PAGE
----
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Home Theater 

CASABLANCA (1943). Bogart. Bergman. "As Time Goes By." "Here's looking at you, kid." You know the rest. So round up the usual accolades for one of the all-time greats, which premiered on DVD a few years ago in an OK package but has now been given the deluxe, two-disc treatment. Among the more interesting features: a couple of newly discovered scenes (one worthy, the other negligible); a few outtakes; the premiere episode of the 1955 Casablanca TV series (a yawner, though it's enjoyable to watch the General Electric commercial plugging the wonders of the electric iron); the cartoon Carrotblanca, starring Bugs Bunny (as Rick), Donald Duck (as Sam) and an all-star Looney Tunes cast; and numerous studio memos, many of which find producer Hal Wallis berating director Michael Curtiz and other crew members. You also get audio commentary by Roger Ebert and film historian Rudy Behlmer, a pair of lengthy documentaries, and other goodies. Movie: / Extras: 1/2

DAREDEVIL (2003). This shaky adaptation of the 39-year-old Marvel comic book, in which a blind crimefighter practices law by day as attorney Matt Murdock and dons the red tights by night as the superhero Daredevil, is by turns affecting, heavy-handed, exciting, cheesy, contemplative, and downright ludicrous. Ben Affleck, hardly the Matt Murdock of the printed page, fares better than expected, and he establishes a nice rapport with Alias star Jennifer Garner, cast as feisty love interest Elektra (though it's Colin Farrell as the egocentric assassin Bullseye who steals the film). But although there's plenty to like, there's almost as much to dismiss, including a heavy dependence on subpar CGI effects, reams of lead-footed dialogue, and a climactic showdown that's about as exciting as a documentary on aglet production. The film looked punier upon the subsequent release of X2 but then found its stock rising again once Hulk lumbered into theaters. The 5.1 DTS sound offered on the two-disc DVD is excellent, and among the numerous extras are an informative documentary interviewing many of those who worked on the comic book (including creator Stan Lee); a feature on Tom Sullivan, the film's blind adviser; and three music videos (including Evanescence's "Bring Me to Life"). Movie: 1/2 / Extras: 1/2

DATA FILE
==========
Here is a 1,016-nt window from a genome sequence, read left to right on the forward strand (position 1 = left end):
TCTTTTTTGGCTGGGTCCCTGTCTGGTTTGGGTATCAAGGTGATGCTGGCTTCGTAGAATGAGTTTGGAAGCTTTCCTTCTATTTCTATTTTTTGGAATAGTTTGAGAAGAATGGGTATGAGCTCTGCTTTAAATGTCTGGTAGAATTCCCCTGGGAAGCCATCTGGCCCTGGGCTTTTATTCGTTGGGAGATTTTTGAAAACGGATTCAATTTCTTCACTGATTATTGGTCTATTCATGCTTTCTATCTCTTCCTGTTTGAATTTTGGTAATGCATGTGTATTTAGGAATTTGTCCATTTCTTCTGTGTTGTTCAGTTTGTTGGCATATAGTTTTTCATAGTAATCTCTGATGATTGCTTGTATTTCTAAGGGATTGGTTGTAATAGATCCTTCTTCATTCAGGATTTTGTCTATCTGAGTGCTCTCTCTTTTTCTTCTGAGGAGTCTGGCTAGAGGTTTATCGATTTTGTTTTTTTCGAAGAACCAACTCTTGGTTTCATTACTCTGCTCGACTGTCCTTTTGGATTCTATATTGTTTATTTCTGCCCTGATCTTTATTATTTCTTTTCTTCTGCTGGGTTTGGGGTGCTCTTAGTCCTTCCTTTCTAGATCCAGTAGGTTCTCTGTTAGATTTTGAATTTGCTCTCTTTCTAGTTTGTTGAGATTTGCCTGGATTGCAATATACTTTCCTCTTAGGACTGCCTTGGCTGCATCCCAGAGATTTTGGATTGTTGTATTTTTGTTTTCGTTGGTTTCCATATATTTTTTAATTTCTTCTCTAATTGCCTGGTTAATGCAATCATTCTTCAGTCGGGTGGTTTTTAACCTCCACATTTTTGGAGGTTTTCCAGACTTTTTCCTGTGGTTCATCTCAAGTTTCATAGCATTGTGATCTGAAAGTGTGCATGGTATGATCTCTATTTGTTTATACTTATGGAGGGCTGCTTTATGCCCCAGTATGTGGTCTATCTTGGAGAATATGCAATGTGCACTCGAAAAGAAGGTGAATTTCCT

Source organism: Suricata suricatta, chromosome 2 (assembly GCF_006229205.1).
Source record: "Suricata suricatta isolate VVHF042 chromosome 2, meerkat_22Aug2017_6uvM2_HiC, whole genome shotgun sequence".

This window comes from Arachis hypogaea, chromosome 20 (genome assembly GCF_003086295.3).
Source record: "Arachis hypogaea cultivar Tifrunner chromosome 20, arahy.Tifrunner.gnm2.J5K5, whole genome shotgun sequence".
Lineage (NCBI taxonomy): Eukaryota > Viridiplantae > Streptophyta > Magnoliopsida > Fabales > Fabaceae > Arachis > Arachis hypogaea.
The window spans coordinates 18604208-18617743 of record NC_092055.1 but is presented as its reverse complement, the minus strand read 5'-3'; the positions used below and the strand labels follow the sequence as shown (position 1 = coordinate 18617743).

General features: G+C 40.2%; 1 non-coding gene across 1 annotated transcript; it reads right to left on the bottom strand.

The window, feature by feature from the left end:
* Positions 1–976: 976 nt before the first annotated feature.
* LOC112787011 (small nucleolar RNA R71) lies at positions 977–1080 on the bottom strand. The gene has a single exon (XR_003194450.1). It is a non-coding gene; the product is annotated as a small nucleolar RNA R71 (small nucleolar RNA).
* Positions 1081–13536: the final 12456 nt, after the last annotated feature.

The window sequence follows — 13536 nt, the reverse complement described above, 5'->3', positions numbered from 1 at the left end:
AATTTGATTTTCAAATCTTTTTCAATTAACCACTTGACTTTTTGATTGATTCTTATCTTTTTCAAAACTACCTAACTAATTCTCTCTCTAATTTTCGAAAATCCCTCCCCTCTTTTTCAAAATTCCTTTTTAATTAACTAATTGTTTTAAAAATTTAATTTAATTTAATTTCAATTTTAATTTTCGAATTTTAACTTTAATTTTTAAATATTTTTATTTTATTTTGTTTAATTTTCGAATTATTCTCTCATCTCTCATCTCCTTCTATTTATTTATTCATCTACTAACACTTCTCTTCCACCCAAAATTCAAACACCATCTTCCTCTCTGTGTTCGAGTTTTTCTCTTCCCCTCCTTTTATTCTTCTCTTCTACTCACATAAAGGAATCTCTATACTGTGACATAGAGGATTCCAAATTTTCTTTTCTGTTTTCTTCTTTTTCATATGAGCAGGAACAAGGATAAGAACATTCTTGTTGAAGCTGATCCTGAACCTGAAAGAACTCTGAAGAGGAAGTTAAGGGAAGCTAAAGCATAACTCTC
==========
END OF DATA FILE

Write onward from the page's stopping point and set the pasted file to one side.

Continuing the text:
HOUSE OF WAX (1953). Far too many 3-D movies have relied on the novelty of a gimmick to cover up what would otherwise be a completely disposable motion picture (case in point: Spy Kids 3-D), but what's unique about House of Wax -- and the reason it has endured as the most popular of all films originally shot in this format -- is that on its own two-dimensional terms, it's a heckuva lot of fun. Vincent Price came into his own as a horror icon, portraying a sculptor whose latest creations seem remarkably lifelike, and there's an early appearance by Charles Bronson (still billed as Charles Buchinsky) as his mute assistant. Warner Bros. blew a big chance by not issuing this DVD with goggles and additionally offering the 3-D version, but someone did have the good sense to include the first screen telling of this story: 1933's Mystery of the Wax Museum, directed by Casablanca's Michael Curtiz and starring King Kong scream queen Fay Wray. The only other extras are House of Wax's theatrical trailer and newsreel footage of the film's premiere. Movie: / Extras:
-- Matt Brunson

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